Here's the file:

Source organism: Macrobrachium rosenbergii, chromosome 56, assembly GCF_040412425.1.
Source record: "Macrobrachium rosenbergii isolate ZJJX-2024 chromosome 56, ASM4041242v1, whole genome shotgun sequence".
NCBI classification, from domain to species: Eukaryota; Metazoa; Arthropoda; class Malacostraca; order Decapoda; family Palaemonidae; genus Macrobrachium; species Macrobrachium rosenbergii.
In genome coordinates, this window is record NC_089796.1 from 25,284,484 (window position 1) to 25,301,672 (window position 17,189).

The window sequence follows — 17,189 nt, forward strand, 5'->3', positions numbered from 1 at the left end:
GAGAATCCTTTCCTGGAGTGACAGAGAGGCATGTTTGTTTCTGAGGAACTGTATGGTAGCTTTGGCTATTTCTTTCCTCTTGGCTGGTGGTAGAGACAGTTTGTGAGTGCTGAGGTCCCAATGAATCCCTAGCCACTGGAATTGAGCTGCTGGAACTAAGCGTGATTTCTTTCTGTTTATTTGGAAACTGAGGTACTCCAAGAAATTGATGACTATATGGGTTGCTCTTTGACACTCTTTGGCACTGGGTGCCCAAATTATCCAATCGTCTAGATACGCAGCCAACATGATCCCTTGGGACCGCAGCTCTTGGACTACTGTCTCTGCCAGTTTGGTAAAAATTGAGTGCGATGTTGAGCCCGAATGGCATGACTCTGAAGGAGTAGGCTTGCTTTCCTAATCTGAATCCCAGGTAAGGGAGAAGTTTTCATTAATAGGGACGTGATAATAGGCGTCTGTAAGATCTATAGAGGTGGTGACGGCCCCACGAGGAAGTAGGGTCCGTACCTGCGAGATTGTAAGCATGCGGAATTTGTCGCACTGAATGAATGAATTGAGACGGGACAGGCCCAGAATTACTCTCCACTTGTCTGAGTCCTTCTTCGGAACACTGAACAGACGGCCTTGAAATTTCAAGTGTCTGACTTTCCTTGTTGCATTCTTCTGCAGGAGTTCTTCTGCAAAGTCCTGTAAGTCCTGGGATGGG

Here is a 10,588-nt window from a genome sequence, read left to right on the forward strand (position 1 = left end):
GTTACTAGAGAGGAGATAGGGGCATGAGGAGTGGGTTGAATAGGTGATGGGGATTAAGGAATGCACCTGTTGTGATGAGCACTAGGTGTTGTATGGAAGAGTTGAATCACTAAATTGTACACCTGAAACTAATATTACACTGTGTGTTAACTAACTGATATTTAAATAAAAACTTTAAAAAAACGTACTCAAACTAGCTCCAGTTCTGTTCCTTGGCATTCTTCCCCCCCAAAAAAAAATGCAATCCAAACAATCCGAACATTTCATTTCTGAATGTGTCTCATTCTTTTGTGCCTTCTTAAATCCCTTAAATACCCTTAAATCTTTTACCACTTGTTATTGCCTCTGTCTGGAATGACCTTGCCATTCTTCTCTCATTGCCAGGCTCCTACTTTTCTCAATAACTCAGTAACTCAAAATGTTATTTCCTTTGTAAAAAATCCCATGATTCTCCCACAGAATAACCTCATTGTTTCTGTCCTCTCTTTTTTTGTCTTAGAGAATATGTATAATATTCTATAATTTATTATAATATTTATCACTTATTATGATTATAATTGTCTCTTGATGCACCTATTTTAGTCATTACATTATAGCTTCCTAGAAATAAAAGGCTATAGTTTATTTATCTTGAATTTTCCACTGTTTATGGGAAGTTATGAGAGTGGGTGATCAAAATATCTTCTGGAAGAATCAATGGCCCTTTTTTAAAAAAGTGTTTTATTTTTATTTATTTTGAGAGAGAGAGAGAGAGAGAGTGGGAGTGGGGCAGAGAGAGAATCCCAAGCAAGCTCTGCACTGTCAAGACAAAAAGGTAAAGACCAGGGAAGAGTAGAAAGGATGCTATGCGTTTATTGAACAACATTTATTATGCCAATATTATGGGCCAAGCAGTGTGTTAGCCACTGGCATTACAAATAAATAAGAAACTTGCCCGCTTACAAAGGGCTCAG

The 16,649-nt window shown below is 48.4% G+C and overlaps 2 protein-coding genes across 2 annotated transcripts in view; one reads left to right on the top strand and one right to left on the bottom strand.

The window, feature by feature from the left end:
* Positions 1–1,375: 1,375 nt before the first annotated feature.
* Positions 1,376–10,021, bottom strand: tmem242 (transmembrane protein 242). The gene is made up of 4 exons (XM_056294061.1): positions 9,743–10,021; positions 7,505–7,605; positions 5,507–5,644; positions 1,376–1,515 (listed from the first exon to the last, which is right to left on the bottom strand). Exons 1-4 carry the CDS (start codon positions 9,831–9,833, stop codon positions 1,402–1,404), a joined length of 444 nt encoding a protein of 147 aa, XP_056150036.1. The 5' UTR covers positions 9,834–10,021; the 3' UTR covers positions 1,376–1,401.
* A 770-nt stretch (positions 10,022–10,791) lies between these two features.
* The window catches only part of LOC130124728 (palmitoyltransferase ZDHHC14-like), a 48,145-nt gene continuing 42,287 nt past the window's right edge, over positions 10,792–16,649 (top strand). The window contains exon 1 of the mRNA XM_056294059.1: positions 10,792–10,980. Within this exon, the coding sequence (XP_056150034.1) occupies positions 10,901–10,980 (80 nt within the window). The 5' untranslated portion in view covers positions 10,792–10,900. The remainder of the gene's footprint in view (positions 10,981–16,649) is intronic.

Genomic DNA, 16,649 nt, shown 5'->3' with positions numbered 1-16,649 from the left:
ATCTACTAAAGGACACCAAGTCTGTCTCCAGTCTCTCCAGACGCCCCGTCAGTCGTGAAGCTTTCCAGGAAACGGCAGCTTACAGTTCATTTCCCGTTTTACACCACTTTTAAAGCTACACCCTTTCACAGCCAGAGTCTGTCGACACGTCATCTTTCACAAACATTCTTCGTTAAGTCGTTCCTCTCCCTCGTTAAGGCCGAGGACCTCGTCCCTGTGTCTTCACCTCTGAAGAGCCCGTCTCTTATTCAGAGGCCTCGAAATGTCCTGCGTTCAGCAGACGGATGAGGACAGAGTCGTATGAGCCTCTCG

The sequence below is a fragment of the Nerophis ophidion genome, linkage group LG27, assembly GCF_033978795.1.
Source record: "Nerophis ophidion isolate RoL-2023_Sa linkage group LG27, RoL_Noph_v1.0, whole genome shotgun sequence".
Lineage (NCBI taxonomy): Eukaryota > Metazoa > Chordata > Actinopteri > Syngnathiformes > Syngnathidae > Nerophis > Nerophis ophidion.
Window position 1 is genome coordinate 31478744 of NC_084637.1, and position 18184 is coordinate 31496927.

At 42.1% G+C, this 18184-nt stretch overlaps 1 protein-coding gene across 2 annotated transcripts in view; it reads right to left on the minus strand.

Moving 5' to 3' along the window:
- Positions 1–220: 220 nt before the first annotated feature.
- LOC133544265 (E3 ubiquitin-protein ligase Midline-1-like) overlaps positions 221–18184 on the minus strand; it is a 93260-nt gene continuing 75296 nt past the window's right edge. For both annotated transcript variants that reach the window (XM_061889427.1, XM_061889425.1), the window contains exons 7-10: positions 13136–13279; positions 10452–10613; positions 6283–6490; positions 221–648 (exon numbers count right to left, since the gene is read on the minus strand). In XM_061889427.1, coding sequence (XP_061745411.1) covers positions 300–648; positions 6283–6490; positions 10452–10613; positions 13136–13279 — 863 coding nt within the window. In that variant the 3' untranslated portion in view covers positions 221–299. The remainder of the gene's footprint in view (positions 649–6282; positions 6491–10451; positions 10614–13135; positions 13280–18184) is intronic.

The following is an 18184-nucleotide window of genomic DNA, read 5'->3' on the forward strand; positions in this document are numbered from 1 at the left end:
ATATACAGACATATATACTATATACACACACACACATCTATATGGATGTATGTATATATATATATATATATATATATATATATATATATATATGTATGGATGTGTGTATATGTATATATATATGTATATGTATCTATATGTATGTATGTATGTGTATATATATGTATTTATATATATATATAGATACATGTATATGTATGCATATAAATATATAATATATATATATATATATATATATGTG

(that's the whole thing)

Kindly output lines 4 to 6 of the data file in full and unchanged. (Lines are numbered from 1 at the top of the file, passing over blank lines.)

In genome coordinates, this window is record NC_089796.1 from 25,284,484 (window position 1) to 25,301,672 (window position 17,189).

The window sequence follows — 17,189 nt, forward strand, 5'->3', positions numbered from 1 at the left end:
GAGAATCCTTTCCTGGAGTGACAGAGAGGCATGTTTGTTTCTGAGGAACTGTATGGTAGCTTTGGCTATTTCTTTCCTCTTGGCTGGTGGTAGAGACAGTTTGTGAGTGCTGAGGTCCCAATGAATCCCTAGCCACTGGAATTGAGCTGCTGGAACTAAGCGTGATTTCTTTCTGTTTATTTGGAAACTGAGGTACTCCAAGAAATTGATGACTATATGGGTTGCTCTTTGACACTCTTTGGCACTGGGTGCCCAAATTATCCAATCGTCTAGATACGCAGCCAACATGATCCCTTGGGACCGCAGCTCTTGGACTACTGTCTCTGCCAGTTTGGTAAAAATTGAGTGCGATGTTGAGCCCGAATGGCATGACTCTGAAGGAGTAGGCTTGCTTTCCTAATCTGAATCCCAGGTAAGGGAGAAGTTTTCATTAATAGGGACGTGATAATAGGCGTCTGTAAGATCTATAGAGGTGGTGACGGCCCCACGAGGAAGTAGGGTCCGTACCTGCGAGATTGTAAGCATGCGGAATTTGTCGCACTGAATGAATGAATTGAGACGGGACAGGCCCAGAATTACTCTCCACTTGTCTGAGTCCTTCTTCGGAACACTGAACAGACGGCCTTGAAATTTCAAGTGTCTGACTTTCCTTGTTGCATTCTTCTGCAGGAGTTCTTCTGCAAAGTCCTGTAAGTCCTGGGATGGG